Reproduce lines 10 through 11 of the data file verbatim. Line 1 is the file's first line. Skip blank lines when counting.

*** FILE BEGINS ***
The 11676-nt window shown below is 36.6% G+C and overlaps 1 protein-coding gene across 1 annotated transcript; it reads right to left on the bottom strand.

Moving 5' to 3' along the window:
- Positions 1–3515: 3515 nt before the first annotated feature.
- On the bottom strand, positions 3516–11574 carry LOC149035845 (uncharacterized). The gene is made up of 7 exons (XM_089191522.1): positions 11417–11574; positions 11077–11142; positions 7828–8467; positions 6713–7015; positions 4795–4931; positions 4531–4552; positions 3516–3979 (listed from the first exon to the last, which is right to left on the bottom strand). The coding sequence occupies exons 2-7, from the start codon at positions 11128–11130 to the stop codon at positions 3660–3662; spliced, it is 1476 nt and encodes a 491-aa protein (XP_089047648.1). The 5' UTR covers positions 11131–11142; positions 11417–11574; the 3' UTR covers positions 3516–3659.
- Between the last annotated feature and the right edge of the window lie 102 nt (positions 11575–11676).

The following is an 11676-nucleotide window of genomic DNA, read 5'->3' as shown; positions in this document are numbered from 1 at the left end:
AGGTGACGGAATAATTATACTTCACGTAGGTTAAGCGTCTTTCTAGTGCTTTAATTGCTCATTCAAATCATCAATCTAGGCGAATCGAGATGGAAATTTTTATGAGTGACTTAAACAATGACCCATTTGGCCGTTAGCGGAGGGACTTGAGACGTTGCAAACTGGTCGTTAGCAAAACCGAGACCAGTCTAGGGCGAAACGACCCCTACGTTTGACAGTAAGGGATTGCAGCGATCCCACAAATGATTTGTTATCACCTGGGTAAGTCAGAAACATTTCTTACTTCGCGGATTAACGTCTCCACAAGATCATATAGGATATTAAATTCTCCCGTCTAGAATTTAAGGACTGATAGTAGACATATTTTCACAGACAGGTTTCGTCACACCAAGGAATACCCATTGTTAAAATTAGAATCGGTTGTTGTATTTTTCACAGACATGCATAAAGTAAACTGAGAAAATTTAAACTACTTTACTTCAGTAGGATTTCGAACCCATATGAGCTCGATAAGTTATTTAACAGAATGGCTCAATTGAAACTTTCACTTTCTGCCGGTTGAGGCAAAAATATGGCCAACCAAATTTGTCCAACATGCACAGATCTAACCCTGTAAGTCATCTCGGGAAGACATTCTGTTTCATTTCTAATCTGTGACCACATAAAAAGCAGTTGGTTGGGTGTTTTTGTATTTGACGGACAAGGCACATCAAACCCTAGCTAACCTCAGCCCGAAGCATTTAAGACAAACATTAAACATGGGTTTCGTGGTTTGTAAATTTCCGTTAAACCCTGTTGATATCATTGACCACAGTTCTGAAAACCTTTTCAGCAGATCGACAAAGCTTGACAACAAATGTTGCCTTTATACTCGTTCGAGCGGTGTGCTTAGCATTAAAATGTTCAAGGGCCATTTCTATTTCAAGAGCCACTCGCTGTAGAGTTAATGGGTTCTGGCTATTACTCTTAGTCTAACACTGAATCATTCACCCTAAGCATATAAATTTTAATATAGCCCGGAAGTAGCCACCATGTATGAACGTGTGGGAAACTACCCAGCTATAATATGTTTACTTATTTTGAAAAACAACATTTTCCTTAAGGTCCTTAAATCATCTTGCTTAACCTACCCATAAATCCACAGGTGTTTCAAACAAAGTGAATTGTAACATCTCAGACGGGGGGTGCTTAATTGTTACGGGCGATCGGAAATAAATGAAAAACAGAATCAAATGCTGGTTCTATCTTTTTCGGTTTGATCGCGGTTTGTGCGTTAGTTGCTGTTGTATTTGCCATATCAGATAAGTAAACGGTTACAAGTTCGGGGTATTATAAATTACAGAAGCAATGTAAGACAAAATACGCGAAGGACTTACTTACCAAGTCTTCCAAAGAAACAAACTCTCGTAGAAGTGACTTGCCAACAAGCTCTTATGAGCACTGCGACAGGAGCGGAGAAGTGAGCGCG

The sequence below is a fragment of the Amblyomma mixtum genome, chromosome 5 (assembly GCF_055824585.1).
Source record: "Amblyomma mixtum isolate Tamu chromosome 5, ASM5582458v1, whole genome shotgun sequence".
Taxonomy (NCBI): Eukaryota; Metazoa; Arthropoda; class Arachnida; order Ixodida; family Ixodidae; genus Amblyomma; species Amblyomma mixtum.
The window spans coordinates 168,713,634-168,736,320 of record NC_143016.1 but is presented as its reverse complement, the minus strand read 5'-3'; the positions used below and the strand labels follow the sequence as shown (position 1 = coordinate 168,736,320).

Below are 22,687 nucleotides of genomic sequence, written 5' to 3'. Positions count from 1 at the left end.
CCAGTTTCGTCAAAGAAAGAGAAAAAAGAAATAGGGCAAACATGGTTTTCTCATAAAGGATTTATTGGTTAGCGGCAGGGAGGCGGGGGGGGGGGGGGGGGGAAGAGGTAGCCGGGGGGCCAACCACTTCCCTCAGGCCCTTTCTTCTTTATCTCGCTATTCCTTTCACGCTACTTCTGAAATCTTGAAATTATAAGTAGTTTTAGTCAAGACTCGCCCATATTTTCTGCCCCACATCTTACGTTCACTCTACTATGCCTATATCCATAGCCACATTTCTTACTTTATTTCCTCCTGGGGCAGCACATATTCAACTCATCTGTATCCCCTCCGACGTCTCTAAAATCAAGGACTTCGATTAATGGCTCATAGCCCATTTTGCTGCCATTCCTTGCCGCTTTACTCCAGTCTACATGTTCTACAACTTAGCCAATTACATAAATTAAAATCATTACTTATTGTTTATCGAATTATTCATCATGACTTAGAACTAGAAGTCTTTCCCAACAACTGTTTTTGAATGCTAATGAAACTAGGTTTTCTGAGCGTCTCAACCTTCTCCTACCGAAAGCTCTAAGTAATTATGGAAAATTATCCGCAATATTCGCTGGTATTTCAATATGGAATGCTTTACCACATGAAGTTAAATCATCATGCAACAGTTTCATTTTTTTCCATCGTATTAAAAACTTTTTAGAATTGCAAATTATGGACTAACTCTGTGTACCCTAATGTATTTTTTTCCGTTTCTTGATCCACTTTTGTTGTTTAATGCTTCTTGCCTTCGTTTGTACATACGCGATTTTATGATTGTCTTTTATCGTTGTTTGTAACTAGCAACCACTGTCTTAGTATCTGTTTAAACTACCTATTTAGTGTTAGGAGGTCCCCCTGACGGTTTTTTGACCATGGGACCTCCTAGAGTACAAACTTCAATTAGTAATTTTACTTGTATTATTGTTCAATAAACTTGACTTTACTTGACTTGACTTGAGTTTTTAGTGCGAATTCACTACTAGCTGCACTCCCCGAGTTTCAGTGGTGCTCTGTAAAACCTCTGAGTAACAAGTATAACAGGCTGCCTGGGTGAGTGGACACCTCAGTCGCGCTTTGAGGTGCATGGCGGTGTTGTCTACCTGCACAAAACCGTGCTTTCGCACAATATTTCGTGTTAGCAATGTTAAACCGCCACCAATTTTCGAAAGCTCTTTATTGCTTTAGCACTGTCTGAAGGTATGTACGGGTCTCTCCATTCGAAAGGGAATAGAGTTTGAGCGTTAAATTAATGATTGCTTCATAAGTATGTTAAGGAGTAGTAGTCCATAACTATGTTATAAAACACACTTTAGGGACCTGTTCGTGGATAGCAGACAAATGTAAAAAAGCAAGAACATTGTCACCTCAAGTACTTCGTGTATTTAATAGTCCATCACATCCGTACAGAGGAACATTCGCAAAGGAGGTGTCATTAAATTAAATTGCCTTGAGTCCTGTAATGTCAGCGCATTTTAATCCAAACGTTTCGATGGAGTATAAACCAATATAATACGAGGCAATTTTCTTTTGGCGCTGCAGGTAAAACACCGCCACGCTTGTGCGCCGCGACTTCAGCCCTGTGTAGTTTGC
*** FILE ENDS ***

Taxonomy (NCBI): Eukaryota; Metazoa; Arthropoda; class Arachnida; order Ixodida; family Ixodidae; genus Amblyomma; species Amblyomma mixtum.
The window spans coordinates 168,713,634-168,736,320 of record NC_143016.1 but is presented as its reverse complement, the minus strand read 5'-3'; the positions used below and the strand labels follow the sequence as shown (position 1 = coordinate 168,736,320).